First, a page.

Melody Travers
Yes, but this note that has been coming up on my phone alerting me if you want this life, this is the thing. This is how you should use your purchasing power. And there’s a lot in the American society, as a consumer society, that you are what you buy.

Richard Heinberg
Yep. So these two kinds of power, the physical power, the ability to do something using energy, and social power, the ability to influence other people. In some ways, they’re two different things. But I think it’s also important to understand that they’re connected, you know, we don’t have social power, without the power of energy and energy transfer, it all really comes back to I mean, ultimately, it comes back to ourselves, and how they’re deriving energy from the environment and how they channeled that energy, all the way up through evolution, to where we are today.

Melody Travers
Yeah, I think at this time, looking at the physics and physical type of power and the connection to weapons really makes sense to me, you know, forcing somebody to do something because of a physical threat, and that fear of transference of energy, right? That they’ll use their physical power against you. But what’s so weird about human beings is that we live now in I think, one of the least violent times from a weapons and war perspective. But we have transferred some of that power into a different type of violence or a different type of manipulation, which I think really started with the Cold War, right? We were like, oh, nuclear power, okay, that’s too far, we don’t want to do that. So then people had to come up with other ways to get people to do things. And now, like you said, with money with media, social media is a new, you know, it’s just a new form of media, but we just keep evolving different ways to express that power.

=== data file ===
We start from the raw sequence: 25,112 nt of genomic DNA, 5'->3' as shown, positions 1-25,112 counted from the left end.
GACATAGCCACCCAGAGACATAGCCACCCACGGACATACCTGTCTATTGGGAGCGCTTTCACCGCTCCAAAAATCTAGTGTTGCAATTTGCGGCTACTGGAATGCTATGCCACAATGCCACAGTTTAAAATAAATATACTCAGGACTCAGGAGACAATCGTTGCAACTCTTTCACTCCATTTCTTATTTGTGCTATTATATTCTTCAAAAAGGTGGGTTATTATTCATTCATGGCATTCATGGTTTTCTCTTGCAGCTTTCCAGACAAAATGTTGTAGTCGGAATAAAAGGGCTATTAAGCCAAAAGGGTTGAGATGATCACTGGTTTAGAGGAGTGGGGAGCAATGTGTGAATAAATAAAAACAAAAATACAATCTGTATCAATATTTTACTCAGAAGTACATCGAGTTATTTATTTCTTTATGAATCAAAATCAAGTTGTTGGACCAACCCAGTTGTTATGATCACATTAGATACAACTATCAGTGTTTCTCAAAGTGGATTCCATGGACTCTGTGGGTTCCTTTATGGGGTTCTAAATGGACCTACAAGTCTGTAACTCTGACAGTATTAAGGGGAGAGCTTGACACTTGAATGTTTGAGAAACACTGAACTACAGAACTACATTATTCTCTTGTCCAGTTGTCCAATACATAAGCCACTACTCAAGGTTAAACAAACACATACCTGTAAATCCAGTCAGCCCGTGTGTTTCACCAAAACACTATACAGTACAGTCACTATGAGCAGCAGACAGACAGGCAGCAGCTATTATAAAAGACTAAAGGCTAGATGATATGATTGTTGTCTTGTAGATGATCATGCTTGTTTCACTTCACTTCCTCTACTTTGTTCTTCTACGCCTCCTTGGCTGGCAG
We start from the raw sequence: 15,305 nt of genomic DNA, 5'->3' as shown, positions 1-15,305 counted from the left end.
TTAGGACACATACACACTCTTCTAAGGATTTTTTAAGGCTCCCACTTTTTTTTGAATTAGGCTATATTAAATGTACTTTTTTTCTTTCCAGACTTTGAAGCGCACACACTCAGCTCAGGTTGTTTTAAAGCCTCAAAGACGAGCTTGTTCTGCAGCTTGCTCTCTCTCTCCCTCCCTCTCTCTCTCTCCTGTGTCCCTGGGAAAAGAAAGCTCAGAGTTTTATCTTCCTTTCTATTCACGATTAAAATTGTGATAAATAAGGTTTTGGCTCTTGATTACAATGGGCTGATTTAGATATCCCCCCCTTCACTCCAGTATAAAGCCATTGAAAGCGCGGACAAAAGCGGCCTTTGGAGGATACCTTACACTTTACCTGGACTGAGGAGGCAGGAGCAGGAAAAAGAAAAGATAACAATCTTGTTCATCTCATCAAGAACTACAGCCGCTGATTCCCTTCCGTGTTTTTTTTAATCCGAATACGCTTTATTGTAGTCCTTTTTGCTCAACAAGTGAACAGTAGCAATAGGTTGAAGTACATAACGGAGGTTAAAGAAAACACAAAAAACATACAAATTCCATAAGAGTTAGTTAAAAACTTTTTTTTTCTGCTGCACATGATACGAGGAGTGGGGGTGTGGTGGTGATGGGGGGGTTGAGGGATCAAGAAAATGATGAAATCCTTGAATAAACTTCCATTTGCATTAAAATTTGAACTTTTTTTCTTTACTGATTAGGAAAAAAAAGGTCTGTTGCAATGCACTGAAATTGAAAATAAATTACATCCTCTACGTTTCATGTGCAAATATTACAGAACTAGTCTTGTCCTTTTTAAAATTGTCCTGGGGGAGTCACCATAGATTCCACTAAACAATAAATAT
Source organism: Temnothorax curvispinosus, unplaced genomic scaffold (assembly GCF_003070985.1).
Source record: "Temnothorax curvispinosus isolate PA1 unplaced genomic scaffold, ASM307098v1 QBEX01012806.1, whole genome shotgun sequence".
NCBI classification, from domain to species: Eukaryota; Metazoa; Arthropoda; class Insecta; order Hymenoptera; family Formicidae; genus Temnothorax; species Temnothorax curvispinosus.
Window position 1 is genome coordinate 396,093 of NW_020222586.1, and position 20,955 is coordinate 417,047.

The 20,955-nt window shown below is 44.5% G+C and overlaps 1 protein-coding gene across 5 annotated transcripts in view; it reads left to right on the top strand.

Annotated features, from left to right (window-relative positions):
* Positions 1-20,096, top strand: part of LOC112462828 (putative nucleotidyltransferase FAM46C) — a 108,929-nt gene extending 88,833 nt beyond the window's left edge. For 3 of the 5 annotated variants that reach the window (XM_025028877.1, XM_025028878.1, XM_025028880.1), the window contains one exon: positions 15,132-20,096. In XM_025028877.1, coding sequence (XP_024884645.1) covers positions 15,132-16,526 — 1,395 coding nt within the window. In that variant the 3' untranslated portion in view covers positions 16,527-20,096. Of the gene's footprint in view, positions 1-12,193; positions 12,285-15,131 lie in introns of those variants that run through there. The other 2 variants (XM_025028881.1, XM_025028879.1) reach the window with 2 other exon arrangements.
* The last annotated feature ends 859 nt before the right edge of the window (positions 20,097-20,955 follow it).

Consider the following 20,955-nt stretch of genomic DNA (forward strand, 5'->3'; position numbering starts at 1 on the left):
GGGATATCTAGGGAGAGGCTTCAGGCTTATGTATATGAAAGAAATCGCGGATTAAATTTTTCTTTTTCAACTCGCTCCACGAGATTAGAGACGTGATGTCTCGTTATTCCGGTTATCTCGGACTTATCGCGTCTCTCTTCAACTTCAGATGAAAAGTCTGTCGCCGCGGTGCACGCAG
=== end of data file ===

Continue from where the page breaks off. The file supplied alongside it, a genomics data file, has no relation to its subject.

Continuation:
Richard Heinberg
Right. Yeah, we’re power junkies, you know, and we’re not unique in that regard. Other organisms seek to get power as well. But we humans have found so many ways of getting and using power to get what we want. And in some ways that makes us just a marvel of evolution. And I think we’re, you know, we’re justifiably proud of ourselves and in terms of our amazing abilities to do things, you know, landing spacecraft on other planets, and, you know, figuring out the origin of the universe and power of mathematics, the power of ideas, the power of artistic creation, you know, we’re, we’re amazing. But at the same time, we’ve got all these power dilemmas. And that’s what I, you know, that’s what really led me to write the book.